How I met Julian Assange and secured the American embassy cables
December 11, 2010
GETTING to WikiLeaks’s secret headquarters took quite some time and was not without complications.
This year a careful reading of statements by the WikiLeaks co-founder, Julian Assange, led me to conclude his small organisation had landed what could be the biggest leak of classified information – a vast trove of US documents that, among other things, would provide deep insight into the realities of Australia’s relationship with our most important ally, the US.
Doctors shocked by spread of swine flu – and its severity
H1N1 virus returns, already claiming lives of 10 British adults with early signs that illness has spread to other European countries
By Jeremy Laurance, Health Editor Saturday, 11 December 2010
The swine flu that swept the world last year causing a global health emergency has returned to claim the lives of 10 adults in the UK in the past six weeks.
The 10 deaths were in younger adults under 65 and associated with H1N1 swine flu. Most had underlying conditions but “a small proportion” were healthy before being struck down by the virus, according to the Health Protection Agency (HPA).
Seasonal flu normally causes severe illness and death in the elderly. The H1N1 swine flu virus targets pregnant women, younger adults, and those with chronic conditions, making it a cause of particular alarm.
Bill Clinton takes the White House stage, again
By Dan Balz
Washington Post Staff Writer
If not a transfer of power, the whole show seemed at least a temporary handoff. An embattled president, fresh off an electoral shellacking and struggling to sell a controversial tax deal to members of his own party, turned to a former president who, exactly 16 years ago, was struggling to right his own presidency after a defeat of almost similar magnitude.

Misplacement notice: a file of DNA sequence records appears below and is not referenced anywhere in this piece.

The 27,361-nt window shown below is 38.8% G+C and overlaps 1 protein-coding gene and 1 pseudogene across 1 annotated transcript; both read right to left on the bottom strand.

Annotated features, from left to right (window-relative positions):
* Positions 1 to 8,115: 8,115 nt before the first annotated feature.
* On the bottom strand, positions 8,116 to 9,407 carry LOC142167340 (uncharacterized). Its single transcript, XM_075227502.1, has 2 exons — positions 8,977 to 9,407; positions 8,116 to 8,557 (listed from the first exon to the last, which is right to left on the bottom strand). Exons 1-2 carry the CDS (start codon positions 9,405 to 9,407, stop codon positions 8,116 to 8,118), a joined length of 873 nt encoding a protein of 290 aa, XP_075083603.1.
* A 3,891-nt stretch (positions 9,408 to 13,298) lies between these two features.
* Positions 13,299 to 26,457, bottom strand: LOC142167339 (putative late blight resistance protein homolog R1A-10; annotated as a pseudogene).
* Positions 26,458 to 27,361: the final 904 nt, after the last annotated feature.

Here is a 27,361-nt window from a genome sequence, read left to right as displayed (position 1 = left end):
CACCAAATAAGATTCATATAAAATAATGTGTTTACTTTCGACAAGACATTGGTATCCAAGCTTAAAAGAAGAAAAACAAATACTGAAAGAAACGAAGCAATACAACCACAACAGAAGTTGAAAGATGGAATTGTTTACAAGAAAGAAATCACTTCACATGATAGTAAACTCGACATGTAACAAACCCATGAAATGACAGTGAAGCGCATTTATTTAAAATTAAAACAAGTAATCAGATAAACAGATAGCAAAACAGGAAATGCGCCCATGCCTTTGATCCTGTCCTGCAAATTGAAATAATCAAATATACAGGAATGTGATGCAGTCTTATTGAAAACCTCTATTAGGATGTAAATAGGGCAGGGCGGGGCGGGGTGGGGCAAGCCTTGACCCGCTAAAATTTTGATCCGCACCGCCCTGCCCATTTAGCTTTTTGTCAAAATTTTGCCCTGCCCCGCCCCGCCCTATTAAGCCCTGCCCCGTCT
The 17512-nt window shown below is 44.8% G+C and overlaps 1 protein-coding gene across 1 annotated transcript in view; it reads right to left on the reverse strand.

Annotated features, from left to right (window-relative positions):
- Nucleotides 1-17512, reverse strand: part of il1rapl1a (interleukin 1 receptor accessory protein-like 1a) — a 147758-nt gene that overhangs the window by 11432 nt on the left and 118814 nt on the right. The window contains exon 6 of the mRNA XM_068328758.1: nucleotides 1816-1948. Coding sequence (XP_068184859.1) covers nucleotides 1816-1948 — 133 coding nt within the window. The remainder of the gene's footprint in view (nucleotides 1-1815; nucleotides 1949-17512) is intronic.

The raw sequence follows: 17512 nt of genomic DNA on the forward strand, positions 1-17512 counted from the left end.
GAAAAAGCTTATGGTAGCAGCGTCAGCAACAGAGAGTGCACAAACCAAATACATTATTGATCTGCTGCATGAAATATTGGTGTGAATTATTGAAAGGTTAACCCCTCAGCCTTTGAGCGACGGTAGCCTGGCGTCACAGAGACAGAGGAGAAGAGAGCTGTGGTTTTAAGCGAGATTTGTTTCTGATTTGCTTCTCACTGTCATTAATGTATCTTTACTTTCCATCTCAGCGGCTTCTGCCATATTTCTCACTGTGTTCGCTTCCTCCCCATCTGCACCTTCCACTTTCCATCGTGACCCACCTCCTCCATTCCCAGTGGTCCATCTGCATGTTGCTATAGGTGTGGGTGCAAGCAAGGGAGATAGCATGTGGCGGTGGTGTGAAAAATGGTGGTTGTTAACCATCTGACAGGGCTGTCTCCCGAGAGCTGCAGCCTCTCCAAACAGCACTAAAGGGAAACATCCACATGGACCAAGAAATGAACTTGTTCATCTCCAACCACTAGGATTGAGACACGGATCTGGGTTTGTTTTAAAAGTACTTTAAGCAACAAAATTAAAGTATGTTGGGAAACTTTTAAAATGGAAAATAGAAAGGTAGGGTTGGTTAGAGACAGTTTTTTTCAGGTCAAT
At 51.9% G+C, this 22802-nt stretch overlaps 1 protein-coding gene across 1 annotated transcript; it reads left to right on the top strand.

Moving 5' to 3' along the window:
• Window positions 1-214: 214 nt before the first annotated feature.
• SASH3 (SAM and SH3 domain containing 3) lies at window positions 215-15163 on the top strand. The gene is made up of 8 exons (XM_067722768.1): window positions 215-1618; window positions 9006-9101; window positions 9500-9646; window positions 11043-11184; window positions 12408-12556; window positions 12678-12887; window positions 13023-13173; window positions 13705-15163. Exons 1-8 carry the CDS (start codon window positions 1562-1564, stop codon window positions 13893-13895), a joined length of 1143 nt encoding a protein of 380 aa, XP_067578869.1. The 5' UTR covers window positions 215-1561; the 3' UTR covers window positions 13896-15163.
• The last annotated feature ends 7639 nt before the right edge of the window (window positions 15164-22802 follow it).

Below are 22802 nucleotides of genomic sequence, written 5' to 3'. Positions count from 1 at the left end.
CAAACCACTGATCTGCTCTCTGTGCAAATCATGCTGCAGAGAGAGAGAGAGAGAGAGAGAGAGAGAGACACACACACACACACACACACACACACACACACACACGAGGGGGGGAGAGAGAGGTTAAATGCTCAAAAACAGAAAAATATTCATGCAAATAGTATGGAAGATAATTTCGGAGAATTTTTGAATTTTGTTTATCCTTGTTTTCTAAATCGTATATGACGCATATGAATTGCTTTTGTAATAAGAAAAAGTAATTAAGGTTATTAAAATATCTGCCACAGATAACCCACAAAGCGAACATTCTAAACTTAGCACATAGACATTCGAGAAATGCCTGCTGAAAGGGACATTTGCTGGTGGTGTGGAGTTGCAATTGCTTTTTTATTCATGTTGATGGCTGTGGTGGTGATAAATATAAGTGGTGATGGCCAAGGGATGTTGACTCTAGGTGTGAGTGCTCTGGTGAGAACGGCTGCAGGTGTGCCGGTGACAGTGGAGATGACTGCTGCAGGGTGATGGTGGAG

President Obama had invited former president Bill Clinton to the White House for a private talk, the details of which neither man chose to describe. But their public appearance will be long remembered.
U.S. still warning employees: Don’t read or discuss the WikiLeaks documents
‘So, my grandmother would be allowed to access the cables, but not me’
By Michael Isikoff
National investigative correspondent
WASHINGTON – In the past few weeks, more than 1,200 internal State Department cables have been made public by WikiLeaks and received worldwide attention, including regular front-page coverage in The New York Times and countless other news organizations, including MSNBC.
But the Obama administration’s attempt to stop people from reading them continues unabated, creating mounting confusion and head-shaking among bewildered federal employees.
In one example, the Department of Homeland Security sent out a strongly worded memo to all employees and contractors telling them that not only may they not “download or attempt to download” any of the classified WikiLeaks memos onto their computers, they also may not “discuss the content” of such “potentially classified” documents “with persons who would not otherwise be authorized access,” according to a copy of a Dec. 3 memo from the department’s Office of Chief Information Officer.
Winter chill promises a snow business bonanza for Continental Europe
By Simon Calder, Senior Travel Editor Saturday, 11 December 2010
As Britain thaws after the early cold snap, winter-sports resorts across Continental Europe are reporting exceptional snow conditions – presaging an excellent winter for skiers and snowboarders. In addition, slow sales signal the prospect of bargains for anyone able to travel in the next few weeks.
More than 50 ski resorts across the eastern Alps yesterday received a substantial fall of snow, with the Austrian resorts of Saalbach and Schladming reporting 20cm (8in) each. Obertauern became the first European resort this season to achieve one metre of snow cover on its lower slopes, almost double the level on the same day a year ago.
Sex, spies and ‘swallows’
Russia believes that the old-fashioned honeypot can still beat electronic and cyber sources as means of extracting information, says Jon Stock.
By Jon Stock 7:00AM GMT 11 Dec 2010
Moscow Centre has a special word for Katia Zatuliveter, the 25-year-old Russian accused of spying in the House of Commons: a “swallow”. Intelligent and good-looking, with a penchant for short skirts, she quickly caught the eye of the Liberal Democrat MP Mike Hancock, who employed her as an assistant. But if MI5 is to be believed, their first meeting was anything but a chance encounter. It was orchestrated by the SVR, Russia’s foreign intelligence agency, and is the latest proof that the Cold War is far from over. And that sex is still good for a sting.
“Zatuliveter was extremely attractive and she was selling that, wearing short skirts all the time,” according to Nevena Marjanovic, a 26-year-old former colleague in Hancock’s office.
Hopes dashed for release of woman who faced stoning
Saeed Kamali Dehghan and Ian Black
December 11, 2010
CONFUSION surrounds the fate of Sakineh Mohammadi Ashtiani, the woman whose sentence of death by stoning for adultery in Iran triggered an international outcry.